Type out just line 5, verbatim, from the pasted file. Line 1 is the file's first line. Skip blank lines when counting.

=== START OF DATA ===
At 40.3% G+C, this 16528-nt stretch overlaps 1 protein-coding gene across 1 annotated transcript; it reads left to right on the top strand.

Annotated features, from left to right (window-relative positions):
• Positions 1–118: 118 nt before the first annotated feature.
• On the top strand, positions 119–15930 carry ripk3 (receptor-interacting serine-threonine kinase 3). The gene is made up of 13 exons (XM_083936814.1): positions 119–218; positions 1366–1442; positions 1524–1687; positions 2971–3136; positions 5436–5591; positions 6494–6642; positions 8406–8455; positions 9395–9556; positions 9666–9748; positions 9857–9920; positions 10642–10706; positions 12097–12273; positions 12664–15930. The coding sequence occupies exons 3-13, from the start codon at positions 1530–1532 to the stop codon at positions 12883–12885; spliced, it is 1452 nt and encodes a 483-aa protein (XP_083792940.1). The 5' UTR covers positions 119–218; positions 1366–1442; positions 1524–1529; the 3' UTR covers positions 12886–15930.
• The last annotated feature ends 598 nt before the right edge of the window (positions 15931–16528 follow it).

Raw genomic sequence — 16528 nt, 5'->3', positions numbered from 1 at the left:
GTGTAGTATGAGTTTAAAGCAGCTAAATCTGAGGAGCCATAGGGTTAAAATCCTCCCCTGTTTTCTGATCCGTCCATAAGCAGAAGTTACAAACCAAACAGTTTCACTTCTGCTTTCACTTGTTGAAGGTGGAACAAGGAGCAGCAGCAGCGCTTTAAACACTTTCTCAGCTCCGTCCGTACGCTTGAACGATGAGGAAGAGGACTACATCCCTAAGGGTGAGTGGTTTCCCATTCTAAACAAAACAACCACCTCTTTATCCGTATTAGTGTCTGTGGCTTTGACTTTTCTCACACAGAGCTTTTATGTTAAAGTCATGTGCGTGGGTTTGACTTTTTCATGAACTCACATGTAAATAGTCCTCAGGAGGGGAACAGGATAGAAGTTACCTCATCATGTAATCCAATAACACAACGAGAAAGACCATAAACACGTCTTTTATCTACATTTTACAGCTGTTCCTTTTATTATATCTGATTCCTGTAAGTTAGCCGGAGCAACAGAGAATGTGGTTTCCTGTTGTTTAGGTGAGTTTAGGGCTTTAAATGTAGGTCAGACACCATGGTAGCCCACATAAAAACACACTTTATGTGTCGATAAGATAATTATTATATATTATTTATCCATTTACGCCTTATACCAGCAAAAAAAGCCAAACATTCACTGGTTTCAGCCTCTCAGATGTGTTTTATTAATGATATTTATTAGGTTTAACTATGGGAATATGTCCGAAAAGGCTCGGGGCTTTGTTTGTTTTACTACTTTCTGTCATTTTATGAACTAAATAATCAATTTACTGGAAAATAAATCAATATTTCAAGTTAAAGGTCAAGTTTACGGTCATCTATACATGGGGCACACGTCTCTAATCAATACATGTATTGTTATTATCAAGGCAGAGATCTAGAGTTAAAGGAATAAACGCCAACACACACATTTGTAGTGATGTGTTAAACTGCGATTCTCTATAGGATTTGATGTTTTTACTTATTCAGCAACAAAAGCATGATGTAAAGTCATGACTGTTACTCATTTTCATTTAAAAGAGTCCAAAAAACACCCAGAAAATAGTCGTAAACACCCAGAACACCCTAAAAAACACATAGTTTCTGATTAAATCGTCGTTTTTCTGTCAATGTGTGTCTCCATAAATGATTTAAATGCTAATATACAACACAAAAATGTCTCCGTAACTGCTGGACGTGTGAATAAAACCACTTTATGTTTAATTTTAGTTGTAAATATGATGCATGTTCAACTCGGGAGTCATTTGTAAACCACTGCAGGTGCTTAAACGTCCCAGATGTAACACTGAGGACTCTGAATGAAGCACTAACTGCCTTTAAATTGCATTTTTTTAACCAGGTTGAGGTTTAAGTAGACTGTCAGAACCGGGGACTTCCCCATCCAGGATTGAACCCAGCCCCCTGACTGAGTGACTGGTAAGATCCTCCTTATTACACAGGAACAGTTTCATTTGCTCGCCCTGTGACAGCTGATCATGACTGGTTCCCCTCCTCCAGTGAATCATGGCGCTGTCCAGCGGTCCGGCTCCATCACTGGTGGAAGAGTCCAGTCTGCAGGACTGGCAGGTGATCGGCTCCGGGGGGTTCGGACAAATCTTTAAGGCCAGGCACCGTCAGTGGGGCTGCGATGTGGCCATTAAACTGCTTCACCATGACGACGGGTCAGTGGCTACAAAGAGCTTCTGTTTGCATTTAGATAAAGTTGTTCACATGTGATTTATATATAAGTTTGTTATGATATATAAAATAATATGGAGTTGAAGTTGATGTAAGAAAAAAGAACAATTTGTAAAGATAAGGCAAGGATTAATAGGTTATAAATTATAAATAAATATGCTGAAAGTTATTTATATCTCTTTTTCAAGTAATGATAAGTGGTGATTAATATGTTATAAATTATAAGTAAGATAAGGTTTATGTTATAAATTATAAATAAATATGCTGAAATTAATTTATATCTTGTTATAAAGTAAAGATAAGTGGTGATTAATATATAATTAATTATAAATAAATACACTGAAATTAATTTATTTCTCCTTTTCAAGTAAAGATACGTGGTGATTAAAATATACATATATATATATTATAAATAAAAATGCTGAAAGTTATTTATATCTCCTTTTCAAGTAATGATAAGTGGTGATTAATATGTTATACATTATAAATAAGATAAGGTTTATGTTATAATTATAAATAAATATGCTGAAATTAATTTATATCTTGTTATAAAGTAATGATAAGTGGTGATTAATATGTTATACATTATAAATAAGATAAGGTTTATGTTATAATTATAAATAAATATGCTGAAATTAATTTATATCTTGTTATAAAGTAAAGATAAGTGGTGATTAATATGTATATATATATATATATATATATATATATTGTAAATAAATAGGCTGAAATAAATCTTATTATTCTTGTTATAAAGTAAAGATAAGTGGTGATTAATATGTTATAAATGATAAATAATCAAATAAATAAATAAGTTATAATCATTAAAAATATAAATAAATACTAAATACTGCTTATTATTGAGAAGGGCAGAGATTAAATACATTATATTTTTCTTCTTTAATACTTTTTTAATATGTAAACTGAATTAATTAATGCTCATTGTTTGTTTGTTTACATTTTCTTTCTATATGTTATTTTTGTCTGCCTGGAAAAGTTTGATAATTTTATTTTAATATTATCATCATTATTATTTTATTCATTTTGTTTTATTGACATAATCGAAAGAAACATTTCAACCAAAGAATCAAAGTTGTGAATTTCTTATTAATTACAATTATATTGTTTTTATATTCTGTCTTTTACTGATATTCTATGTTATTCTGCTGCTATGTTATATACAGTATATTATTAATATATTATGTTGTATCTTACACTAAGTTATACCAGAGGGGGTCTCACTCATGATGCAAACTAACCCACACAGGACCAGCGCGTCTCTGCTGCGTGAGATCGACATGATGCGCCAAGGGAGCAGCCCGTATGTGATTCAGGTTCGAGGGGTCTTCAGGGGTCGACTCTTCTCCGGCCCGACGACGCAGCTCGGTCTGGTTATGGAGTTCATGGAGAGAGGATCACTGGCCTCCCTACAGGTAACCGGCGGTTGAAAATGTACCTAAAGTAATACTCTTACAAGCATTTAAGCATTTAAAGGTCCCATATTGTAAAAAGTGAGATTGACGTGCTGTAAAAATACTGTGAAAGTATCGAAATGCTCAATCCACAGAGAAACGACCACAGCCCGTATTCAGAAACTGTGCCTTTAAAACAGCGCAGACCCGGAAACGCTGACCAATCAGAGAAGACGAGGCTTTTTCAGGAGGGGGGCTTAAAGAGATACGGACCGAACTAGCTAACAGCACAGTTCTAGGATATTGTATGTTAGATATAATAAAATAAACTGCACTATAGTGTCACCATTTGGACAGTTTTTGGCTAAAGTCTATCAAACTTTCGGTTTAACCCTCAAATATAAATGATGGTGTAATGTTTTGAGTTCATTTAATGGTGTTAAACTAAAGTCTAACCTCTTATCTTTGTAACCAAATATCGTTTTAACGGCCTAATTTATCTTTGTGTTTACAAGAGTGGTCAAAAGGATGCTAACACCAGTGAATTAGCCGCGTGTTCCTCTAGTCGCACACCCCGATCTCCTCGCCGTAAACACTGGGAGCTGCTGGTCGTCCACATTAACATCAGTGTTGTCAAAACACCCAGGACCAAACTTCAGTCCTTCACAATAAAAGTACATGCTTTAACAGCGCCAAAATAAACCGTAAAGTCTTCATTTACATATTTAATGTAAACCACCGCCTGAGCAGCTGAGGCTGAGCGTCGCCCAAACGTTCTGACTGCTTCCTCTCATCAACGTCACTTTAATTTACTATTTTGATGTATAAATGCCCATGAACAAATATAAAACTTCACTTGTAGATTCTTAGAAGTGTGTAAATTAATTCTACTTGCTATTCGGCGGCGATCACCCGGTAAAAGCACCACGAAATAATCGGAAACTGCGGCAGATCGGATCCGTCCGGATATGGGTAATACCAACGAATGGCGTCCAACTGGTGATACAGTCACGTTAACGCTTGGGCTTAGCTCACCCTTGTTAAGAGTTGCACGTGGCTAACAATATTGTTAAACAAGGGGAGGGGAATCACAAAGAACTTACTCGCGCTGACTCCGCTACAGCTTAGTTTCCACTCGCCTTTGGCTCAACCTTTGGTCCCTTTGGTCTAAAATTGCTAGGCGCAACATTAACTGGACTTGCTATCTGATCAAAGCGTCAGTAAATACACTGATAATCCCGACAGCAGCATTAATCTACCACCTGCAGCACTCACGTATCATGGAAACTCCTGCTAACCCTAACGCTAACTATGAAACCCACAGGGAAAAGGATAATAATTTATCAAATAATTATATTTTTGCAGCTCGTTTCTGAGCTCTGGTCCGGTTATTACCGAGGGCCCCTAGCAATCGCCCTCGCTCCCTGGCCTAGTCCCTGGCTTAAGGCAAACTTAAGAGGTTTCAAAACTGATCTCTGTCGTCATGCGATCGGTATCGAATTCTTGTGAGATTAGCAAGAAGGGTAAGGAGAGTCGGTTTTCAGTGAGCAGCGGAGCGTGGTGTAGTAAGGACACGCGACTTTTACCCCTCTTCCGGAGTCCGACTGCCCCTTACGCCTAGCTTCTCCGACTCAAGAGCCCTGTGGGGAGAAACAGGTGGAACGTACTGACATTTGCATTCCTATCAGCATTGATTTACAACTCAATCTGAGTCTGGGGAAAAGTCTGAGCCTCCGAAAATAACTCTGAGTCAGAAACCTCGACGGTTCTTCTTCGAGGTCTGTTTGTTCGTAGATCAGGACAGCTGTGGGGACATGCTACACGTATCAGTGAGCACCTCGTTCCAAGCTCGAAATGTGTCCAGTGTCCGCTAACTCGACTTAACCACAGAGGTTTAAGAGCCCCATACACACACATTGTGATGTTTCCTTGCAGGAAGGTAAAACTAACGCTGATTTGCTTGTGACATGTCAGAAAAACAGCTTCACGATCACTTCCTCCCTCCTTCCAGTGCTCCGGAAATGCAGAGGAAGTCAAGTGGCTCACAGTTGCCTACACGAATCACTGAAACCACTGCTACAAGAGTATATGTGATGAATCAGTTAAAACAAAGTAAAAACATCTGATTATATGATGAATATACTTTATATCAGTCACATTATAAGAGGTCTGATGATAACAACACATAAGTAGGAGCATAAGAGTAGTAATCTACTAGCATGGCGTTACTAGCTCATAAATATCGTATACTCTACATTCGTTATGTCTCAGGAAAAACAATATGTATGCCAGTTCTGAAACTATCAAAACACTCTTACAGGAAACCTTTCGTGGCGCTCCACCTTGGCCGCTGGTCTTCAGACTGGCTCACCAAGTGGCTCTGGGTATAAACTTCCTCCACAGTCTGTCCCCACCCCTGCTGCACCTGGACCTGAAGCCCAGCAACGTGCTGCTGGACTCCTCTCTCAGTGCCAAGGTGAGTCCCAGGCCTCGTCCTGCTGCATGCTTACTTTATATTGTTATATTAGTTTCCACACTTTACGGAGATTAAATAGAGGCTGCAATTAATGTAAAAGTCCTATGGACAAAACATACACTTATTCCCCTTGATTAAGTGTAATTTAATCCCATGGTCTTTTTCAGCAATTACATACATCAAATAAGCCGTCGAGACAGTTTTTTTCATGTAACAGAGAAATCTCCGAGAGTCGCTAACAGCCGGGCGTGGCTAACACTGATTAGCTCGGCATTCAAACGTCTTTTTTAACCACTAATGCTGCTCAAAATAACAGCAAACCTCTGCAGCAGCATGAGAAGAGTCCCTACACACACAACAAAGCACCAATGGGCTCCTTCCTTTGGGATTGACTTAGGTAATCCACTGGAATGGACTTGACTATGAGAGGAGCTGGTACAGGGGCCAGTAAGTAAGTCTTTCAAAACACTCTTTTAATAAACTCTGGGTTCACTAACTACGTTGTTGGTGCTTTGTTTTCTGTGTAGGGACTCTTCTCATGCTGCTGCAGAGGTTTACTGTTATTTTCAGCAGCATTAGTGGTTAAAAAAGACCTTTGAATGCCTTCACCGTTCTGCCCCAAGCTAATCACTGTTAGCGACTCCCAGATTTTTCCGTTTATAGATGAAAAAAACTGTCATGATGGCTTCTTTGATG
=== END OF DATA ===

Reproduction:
• The last annotated feature ends 598 nt before the right edge of the window (positions 15931–16528 follow it).